In re Fid. ERISA Float Litig., 829 F.3d 55 (1st Cir. 2016), held that Fidelity did not breach fiduciary duties to the plans at issue by allegedly earning interest on cash on its way to participants after a redemption had been made. The case involved a number of 401(k) plans that had hired Fidelity as trustee to act as intermediary between the plans, the participants and the mutual funds in which the participants’ funds were invested. In a nutshell, when a participant desired to make a withdrawal, the mutual fund would sell the shares and transfer the cash to Fidelity; Fidelity held the cash at least overnight in an account that allegedly earned interest for Fidelity; and it then distributed the cash to the participant. The plaintiffs, various participants and one plan administrator, sued on behalf of the plans.

The First Circuit observed that the distribution method was cumbersome and that Fidelity’s role as intermediary could be eliminated from the process if the funds paid participants directly, but it found “nothing bizarre about this sequence as a matter of ordinary business practice, and plaintiffs do not contend otherwise.”

The court then held that Fidelity clearly was a fiduciary, because it exercised authority or control respecting disposition of plan assets. However, Fidelity did not breach its fiduciary duty because the cash on which it allegedly earned interest for its own account was not a plan asset. The court rejected the notion that, because the mutual fund shares were plan assets, the cash proceeds of the sale of those shares necessarily remained plan assets. This was because “[t]he payout from the redemption does not go, and is not intended to go, to the plan itself. In fact, it appears that the plans are not entitled to hold uninvested cash[.]”Accordingly, the “plan’s instruction to redeem shares is therefore most coherently seen as an order to pay the participant, whose receipt of the dollar value of the shares is as clearly the object of the transfer scheme as it would be if the mutual fund were to pay the participant directly.” There was no question that the participants received every penny of sale proceeds, and the plaintiffs did not claim they should have been paid the interest.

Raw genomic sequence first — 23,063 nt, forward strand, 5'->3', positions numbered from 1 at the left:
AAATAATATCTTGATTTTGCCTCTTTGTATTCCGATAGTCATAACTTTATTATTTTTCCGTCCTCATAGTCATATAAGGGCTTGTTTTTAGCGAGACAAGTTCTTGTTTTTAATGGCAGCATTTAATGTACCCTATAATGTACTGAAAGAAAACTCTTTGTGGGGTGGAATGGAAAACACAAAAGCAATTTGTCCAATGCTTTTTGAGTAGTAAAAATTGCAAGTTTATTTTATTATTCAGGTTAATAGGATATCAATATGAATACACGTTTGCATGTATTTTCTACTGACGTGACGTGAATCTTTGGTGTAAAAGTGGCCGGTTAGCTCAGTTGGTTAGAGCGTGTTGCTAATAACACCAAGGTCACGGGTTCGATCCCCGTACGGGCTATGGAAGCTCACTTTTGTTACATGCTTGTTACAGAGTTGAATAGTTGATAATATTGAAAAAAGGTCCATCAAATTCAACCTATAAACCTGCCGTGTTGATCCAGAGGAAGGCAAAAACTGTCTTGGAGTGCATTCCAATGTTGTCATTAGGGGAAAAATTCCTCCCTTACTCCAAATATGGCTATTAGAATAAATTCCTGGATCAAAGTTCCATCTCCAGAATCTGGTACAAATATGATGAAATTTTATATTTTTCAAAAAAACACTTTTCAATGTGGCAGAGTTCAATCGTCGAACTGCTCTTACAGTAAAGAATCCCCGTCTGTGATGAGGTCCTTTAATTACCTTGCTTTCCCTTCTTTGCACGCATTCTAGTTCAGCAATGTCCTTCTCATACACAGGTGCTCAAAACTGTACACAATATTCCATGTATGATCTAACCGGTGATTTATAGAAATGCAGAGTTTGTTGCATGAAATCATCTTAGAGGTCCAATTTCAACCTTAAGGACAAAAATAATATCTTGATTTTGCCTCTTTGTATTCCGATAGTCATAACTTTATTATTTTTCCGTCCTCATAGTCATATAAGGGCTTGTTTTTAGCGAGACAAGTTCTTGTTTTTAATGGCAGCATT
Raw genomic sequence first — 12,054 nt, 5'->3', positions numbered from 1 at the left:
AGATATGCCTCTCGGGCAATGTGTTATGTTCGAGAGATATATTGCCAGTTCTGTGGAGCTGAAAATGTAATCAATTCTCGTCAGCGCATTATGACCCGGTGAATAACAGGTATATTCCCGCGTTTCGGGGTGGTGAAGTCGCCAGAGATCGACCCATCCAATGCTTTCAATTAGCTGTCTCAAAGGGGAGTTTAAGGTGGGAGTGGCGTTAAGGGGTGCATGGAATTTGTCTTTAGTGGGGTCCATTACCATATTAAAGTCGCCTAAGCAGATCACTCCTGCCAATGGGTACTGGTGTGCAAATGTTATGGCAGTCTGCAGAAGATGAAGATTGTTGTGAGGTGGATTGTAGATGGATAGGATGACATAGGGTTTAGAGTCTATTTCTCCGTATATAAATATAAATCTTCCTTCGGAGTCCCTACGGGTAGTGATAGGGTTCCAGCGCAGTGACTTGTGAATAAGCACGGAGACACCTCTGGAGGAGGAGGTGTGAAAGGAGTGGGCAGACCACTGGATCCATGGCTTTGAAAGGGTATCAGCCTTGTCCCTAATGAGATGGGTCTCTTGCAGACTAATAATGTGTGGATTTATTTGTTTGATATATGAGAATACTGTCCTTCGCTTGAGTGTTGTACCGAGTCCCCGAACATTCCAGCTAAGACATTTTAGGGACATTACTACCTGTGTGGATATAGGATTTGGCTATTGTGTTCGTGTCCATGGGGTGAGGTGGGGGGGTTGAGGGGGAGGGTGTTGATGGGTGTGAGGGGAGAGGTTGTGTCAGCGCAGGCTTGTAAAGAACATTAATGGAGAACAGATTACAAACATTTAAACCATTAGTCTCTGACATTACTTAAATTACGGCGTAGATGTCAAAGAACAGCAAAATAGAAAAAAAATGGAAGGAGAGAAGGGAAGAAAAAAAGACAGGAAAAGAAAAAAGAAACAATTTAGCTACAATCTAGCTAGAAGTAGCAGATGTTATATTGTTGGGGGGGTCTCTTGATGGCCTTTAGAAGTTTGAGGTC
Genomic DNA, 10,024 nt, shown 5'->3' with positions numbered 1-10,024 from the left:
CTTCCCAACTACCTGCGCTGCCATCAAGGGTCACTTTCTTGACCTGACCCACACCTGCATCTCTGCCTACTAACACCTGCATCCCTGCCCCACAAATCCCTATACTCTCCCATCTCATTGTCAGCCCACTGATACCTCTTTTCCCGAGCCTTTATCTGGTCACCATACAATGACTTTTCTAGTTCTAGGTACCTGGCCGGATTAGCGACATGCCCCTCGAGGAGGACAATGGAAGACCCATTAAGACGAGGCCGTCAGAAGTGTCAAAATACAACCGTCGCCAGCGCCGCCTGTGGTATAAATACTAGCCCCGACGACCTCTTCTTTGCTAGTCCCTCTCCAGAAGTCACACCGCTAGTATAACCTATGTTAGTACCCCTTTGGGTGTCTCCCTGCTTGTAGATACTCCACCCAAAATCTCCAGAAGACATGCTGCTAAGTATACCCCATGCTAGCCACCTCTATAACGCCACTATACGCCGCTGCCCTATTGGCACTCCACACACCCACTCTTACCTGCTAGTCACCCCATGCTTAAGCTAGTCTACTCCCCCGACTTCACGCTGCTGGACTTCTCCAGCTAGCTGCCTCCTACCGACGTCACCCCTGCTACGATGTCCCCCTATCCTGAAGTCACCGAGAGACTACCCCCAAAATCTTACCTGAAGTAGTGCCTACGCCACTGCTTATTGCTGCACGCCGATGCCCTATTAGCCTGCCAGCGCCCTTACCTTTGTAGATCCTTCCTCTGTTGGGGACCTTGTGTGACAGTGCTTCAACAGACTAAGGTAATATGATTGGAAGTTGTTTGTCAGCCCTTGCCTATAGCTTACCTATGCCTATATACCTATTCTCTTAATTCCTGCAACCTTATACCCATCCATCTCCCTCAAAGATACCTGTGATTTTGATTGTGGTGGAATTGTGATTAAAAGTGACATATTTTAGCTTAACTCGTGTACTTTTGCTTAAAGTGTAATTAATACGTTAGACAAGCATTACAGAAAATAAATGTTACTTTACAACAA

Significantly, the court held that Fidelity’s fiduciary relationship with the plan “standing alone, is not a sufficient reason to think that it confers plan-asset status on everything that comes within Fidelity’s possession.”

As further support for its decision, the court explained that a fiduciary like Fidelity must act in accordance with plan documents, and the plan documents here “confirm  … that Fidelity’s duty is to make a distribution by a route incapable of providing any benefit to the plan from temporary use of the cash.” Because the cash cannot go to, or benefit the plan, it cannot be a plan asset.

The court also noted the parallels between this case and its prior decisions upholding the use of retained asset accounts by insurance companies paying out life insurance benefits. Vander Luitgaren v. Sun Life Assur. Co. of Can., 765 F.3d 59 (1st Cir. 2014); Merrimon v. Unum Life Ins. Co. of Am., 758 F.3d 46 (1st Cir. 2014). The court held: “it is in harmony with those cases that we reject the comparable argument in this one, too. Cash held by a mutual fund is not transmuted into a plan asset when it is received by an intermediary whose obligation is to transfer it directly to a participant.”

Finally, the court dealt with an amicus argument raised by the Department of Labor, which asserted that Fidelity breached its fiduciary duties by not seeking the plans’ permission to use the float to earn interest for itself. The court found that the plaintiffs had not raised this argument, and it declined to consider it. However, the court agreed to “reserve the issue for timely presentment in another case.”